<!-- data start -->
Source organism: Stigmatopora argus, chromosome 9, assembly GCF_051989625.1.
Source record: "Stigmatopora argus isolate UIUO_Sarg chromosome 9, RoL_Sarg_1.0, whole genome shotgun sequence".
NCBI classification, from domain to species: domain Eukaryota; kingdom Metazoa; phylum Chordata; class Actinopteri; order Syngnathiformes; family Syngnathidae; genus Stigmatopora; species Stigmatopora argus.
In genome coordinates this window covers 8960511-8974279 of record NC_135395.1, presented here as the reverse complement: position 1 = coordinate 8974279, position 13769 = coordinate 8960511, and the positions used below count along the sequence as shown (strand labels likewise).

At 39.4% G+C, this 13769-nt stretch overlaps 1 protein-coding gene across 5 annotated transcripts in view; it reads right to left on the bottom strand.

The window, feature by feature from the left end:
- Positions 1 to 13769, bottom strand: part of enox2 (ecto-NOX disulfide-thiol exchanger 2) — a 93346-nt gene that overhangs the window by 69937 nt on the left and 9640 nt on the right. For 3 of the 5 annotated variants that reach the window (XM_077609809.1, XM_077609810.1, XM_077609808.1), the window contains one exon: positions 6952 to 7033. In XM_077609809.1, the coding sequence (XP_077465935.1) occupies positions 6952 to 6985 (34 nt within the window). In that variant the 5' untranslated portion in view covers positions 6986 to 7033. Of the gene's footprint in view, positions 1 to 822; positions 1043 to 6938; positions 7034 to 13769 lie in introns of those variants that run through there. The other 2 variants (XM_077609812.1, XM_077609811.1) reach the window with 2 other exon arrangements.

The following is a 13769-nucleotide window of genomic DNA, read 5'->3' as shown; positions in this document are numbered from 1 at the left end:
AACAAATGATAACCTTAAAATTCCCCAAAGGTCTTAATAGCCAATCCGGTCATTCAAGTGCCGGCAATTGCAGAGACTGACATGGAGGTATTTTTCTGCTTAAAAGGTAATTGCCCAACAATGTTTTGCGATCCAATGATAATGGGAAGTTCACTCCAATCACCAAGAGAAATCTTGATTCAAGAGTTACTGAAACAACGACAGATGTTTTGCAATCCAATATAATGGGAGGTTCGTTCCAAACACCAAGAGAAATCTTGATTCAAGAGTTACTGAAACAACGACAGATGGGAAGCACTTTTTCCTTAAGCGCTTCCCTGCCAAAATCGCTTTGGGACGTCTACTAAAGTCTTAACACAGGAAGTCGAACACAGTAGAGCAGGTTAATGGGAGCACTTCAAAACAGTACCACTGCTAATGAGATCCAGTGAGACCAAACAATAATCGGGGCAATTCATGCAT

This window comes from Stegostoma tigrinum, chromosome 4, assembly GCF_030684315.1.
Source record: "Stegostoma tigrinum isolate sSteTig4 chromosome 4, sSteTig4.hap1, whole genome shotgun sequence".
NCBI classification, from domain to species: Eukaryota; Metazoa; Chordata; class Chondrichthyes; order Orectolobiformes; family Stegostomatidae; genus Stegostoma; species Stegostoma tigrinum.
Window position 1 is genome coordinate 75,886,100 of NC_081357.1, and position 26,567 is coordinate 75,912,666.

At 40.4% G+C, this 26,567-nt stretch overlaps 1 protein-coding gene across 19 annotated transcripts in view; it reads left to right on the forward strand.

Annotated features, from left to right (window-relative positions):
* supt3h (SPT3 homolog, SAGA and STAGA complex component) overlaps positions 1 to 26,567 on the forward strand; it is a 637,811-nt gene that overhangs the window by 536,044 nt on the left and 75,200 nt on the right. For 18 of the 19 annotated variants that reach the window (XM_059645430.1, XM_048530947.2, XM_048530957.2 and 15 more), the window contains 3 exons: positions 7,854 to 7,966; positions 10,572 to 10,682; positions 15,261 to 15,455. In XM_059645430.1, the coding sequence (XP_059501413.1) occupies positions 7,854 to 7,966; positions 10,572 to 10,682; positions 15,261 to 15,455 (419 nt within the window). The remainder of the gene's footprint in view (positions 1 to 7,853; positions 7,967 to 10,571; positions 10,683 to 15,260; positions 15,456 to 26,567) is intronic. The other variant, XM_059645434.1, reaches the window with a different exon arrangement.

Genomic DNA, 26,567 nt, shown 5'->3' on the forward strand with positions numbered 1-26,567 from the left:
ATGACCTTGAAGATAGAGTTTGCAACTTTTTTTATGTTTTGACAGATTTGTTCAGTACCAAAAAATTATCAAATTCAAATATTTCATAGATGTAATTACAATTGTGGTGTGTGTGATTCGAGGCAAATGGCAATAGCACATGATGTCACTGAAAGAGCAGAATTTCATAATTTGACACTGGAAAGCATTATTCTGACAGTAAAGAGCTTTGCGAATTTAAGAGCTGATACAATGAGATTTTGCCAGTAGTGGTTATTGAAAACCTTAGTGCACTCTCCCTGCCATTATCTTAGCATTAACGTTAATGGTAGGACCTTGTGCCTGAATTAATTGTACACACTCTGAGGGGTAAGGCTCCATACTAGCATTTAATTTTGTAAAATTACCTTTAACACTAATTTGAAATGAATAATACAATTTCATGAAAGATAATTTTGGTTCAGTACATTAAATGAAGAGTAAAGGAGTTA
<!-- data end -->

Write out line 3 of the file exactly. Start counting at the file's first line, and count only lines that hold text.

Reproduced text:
NCBI classification, from domain to species: domain Eukaryota; kingdom Metazoa; phylum Chordata; class Actinopteri; order Syngnathiformes; family Syngnathidae; genus Stigmatopora; species Stigmatopora argus.